Friday 22nd May
Diary Entry – 20660112
“I am being watched. Observed. Spied upon. I am fairly certain of that, I really don’t know how they know, or maybe just suspect at this point, but I am certain that they do know (at least something, because you can never be that sure of anything). Nothing is knowable in its entirety, and nothing is trustworthy that you haven’t seen with your own eyes, and even then….. no certainty exists because we have no control of anything anymore, even what we see.
That is why this diary is so important to me. I have just re-read the entries, and never mind how paranoid I sound, the words are still there, exactly as I wrote them, every word is still there in black on white. And yet despite the security of seeing them, un-tampered with, exactly as I wrote them, I fear that I am being watched.
Yesterday I returned from lunch, not really refreshed, but in my line of work, you not only take the obligatory five minutes every hour off-screen, but you actually need time away from any stimulus at all, or all that concentration you have built up is lost. As well as a sustenance drink I need to lie down and blanket out my mind for about thirty minutes, or it takes me too long to warm up when the numbers start spinning again on my screens. I lie there in my pod, and send my mind into relax-mode, clearing my brain of all thoughts and impressions and enter that state of almost-but-not-quite sleep, where all my functions are slowed down but I am not dreaming either. It takes a bit of time to learn the technique; it’s a sort of self hypnosis. I am not actually in a trance, but that is the closest thing to describe it. My mind just goes blank, I can never actually remember anything about it. I ease myself into my pod, close the padded lid, and start to relax one by one my muscles, and then I drift out of this consciousness and I am a blank screen with no input. Asleep to all outside observers, but just as the screens are never truly asleep, neither am I; I am simply on stand-by.
A gently rising buzz in the pod wakes me up, brings me out of my self-induced state, back into the real (or is it?) world. I slowly surface as if from under a lake of thick glutinous water; maybe the surface is covered with little bits of debris or dead insects, as I always brush my face clear, as if some skein, some net had been weighing me down. Refreshed and cleansed, I am ready for another bout of number screening. I don’t really mind the work, at least it keeps me active, my mind is fully engaged and I have no time to think about my life, or my lack of one. Sometimes I imagine it would be far easier to spend my whole life in that state; simply not thinking. It is thinking that is my problem. I think.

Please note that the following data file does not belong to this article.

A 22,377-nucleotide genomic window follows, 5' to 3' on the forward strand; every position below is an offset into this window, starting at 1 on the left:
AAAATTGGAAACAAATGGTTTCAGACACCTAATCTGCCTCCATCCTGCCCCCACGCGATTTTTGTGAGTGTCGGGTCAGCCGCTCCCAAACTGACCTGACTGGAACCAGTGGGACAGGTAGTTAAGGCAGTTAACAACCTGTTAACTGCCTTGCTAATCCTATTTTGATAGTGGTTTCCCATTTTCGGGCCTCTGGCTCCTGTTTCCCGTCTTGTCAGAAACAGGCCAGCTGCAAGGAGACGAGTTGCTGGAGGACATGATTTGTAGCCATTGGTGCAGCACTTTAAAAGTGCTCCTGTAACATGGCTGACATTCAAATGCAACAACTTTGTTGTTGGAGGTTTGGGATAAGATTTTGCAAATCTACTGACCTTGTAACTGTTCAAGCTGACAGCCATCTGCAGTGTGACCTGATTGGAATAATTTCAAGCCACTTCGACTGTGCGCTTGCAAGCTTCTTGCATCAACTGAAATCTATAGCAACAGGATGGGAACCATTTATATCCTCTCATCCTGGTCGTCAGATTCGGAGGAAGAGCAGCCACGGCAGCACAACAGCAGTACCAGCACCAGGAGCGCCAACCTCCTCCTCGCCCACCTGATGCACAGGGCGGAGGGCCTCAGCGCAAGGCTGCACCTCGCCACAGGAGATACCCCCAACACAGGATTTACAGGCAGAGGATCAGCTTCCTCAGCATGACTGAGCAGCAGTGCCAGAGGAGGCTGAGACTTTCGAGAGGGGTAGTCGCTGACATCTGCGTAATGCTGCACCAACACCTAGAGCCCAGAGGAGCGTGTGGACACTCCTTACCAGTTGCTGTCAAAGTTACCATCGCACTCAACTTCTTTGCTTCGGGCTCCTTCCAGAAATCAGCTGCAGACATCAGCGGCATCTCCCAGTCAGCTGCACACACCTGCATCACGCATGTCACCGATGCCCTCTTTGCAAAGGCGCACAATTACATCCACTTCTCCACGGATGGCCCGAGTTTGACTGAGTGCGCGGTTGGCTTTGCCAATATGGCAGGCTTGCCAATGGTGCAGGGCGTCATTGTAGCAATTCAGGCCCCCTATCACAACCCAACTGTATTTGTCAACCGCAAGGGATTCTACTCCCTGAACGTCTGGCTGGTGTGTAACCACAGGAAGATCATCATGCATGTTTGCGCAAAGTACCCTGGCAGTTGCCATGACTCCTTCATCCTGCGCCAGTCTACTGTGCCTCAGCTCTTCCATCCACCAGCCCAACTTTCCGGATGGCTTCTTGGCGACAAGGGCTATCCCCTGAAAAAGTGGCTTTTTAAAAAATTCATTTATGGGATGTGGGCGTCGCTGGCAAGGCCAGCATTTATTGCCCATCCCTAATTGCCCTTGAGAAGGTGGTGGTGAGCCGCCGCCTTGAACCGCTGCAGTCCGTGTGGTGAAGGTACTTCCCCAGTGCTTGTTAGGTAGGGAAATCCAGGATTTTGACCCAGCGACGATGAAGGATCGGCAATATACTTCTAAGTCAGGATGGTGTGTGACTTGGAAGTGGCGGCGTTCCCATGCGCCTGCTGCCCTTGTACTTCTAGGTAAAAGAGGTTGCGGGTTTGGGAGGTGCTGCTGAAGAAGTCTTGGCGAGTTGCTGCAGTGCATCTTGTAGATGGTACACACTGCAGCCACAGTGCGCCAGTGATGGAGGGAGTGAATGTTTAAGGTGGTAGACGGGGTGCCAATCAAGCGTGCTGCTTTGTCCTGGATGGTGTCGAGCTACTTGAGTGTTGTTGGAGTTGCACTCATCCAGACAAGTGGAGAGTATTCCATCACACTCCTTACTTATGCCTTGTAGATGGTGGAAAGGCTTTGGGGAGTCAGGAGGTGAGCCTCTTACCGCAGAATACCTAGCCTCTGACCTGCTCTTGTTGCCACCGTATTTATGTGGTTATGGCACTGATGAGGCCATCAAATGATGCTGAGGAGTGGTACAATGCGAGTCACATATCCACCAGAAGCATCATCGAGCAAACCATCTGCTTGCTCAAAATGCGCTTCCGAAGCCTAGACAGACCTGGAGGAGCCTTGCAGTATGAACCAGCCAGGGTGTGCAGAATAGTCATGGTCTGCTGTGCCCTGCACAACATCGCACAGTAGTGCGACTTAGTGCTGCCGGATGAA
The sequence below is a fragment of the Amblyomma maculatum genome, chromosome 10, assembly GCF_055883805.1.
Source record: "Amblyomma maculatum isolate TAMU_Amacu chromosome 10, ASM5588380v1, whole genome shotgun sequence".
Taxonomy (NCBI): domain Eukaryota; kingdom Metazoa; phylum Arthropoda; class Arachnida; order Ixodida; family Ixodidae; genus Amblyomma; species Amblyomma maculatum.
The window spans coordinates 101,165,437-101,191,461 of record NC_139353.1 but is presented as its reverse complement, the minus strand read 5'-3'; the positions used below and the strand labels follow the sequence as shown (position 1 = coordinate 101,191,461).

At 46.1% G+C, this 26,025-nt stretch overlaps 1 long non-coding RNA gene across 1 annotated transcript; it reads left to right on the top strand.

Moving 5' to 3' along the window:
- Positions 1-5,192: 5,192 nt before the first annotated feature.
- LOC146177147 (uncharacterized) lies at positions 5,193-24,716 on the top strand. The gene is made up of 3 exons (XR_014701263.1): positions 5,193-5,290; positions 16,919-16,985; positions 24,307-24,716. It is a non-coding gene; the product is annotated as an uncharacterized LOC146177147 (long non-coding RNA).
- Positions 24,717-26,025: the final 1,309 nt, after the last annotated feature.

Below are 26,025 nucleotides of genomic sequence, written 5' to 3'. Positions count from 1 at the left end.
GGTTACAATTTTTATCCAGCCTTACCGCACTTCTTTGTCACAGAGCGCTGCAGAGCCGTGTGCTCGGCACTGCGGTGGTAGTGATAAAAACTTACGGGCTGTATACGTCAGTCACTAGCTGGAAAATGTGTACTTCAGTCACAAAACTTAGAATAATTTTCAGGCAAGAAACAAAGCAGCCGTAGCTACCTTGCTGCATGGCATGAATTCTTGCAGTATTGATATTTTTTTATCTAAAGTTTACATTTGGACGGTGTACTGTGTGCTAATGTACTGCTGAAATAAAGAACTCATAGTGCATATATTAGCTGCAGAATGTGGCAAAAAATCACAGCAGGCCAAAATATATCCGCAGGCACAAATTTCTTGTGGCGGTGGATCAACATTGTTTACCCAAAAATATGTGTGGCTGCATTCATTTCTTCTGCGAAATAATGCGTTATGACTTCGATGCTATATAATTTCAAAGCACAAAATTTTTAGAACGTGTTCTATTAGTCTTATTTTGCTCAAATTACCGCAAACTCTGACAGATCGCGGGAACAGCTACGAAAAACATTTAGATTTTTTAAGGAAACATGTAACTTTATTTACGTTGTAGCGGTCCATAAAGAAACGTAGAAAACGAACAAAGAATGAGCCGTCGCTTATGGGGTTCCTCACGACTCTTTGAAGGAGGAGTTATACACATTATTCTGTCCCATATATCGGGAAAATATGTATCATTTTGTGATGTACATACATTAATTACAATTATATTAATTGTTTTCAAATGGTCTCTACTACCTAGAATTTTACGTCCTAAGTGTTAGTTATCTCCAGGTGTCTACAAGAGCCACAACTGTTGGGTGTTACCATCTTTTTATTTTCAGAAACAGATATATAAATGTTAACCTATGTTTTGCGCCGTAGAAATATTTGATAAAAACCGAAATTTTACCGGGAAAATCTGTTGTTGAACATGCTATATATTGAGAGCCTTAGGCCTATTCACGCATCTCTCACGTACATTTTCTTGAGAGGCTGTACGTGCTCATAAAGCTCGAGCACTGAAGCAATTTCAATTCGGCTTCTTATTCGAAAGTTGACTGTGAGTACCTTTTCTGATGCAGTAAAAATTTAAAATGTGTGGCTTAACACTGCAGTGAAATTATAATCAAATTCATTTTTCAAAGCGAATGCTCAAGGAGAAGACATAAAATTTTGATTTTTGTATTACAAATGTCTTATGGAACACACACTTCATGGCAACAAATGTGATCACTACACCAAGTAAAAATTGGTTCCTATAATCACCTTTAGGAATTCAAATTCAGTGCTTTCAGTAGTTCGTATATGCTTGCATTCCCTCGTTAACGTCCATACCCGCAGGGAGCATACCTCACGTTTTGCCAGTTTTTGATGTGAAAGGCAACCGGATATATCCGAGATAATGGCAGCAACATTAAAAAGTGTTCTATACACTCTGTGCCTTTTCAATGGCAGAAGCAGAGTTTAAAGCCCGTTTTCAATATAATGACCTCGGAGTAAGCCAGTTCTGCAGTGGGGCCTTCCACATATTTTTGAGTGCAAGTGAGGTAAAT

So I return to my position, my little screened-off cell and I straight away feel uncomfortable, something seems different. I can sense something has changed; some slight alteration. Nothing is missing, maybe something has been added. There was my pad and pen just where I had left them surely. But no, the pen is next to the pad and lined up vertically with it, surely I had left it on the pad and at sort of right angles, maybe 85 degrees or so. Just off-centre, a right angle would be just too obvious. I have these strange little routines; I always like to leave my pen at nearly right angles across the pad. I have to tear off the sheet I was scribbling numbers on, and throw it in the bin, I like to leave my pad clean, lined up with the pen across it ready for the next session. But today the pad has been moved, it is slightly off-centre, a centimetre or so wonky, and the pen is definitely not where I left it. I am sure of that. Or am I sure? I can’t be one hundred per cent sure. I rack my brain to remember but cannot be certain. Would they have been so stupid as to not have left the pad and pen exactly as I had left them? Or did I just forget my normal routine? Is it me or them?